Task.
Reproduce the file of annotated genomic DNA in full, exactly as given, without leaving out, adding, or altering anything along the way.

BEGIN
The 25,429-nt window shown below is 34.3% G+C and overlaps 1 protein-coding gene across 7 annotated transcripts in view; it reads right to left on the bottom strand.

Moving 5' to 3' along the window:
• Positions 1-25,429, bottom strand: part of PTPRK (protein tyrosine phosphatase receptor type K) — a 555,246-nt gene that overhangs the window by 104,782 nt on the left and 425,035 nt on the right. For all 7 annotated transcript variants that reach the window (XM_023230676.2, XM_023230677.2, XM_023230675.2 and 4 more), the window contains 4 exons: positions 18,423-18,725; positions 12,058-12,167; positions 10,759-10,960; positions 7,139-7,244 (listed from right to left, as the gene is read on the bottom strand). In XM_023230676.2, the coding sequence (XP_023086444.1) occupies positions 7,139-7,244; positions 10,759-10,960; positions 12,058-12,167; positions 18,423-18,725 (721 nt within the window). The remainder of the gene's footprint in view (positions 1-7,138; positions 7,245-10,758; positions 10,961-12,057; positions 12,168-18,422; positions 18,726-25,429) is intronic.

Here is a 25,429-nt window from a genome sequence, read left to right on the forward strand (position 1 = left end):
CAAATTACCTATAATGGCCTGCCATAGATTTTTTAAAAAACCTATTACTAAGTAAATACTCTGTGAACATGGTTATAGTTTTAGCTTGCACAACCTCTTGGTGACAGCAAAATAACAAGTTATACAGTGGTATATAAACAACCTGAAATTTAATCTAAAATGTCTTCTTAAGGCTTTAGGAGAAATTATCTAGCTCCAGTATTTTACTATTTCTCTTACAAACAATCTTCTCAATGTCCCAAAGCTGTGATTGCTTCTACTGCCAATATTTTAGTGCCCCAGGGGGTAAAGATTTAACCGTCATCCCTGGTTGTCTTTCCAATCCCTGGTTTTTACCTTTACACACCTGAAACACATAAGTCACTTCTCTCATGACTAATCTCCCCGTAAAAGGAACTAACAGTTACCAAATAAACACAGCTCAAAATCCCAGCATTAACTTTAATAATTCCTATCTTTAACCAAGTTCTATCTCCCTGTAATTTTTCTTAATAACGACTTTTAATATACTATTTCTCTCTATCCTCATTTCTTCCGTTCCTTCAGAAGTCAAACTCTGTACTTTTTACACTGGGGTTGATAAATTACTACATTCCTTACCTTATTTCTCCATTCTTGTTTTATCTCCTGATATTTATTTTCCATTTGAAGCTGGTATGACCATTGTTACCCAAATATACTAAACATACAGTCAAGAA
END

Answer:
The 25,429-nt window shown below is 34.3% G+C and overlaps 1 protein-coding gene across 7 annotated transcripts in view; it reads right to left on the bottom strand.

Moving 5' to 3' along the window:
• Positions 1-25,429, bottom strand: part of PTPRK (protein tyrosine phosphatase receptor type K) — a 555,246-nt gene that overhangs the window by 104,782 nt on the left and 425,035 nt on the right. For all 7 annotated transcript variants that reach the window (XM_023230676.2, XM_023230677.2, XM_023230675.2 and 4 more), the window contains 4 exons: positions 18,423-18,725; positions 12,058-12,167; positions 10,759-10,960; positions 7,139-7,244 (listed from right to left, as the gene is read on the bottom strand). In XM_023230676.2, the coding sequence (XP_023086444.1) occupies positions 7,139-7,244; positions 10,759-10,960; positions 12,058-12,167; positions 18,423-18,725 (721 nt within the window). The remainder of the gene's footprint in view (positions 1-7,138; positions 7,245-10,758; positions 10,961-12,057; positions 12,168-18,422; positions 18,726-25,429) is intronic.

Here is a 25,429-nt window from a genome sequence, read left to right on the forward strand (position 1 = left end):
CAAATTACCTATAATGGCCTGCCATAGATTTTTTAAAAAACCTATTACTAAGTAAATACTCTGTGAACATGGTTATAGTTTTAGCTTGCACAACCTCTTGGTGACAGCAAAATAACAAGTTATACAGTGGTATATAAACAACCTGAAATTTAATCTAAAATGTCTTCTTAAGGCTTTAGGAGAAATTATCTAGCTCCAGTATTTTACTATTTCTCTTACAAACAATCTTCTCAATGTCCCAAAGCTGTGATTGCTTCTACTGCCAATATTTTAGTGCCCCAGGGGGTAAAGATTTAACCGTCATCCCTGGTTGTCTTTCCAATCCCTGGTTTTTACCTTTACACACCTGAAACACATAAGTCACTTCTCTCATGACTAATCTCCCCGTAAAAGGAACTAACAGTTACCAAATAAACACAGCTCAAAATCCCAGCATTAACTTTAATAATTCCTATCTTTAACCAAGTTCTATCTCCCTGTAATTTTTCTTAATAACGACTTTTAATATACTATTTCTCTCTATCCTCATTTCTTCCGTTCCTTCAGAAGTCAAACTCTGTACTTTTTACACTGGGGTTGATAAATTACTACATTCCTTACCTTATTTCTCCATTCTTGTTTTATCTCCTGATATTTATTTTCCATTTGAAGCTGGTATGACCATTGTTACCCAAATATACTAAACATACAGTCAAGAA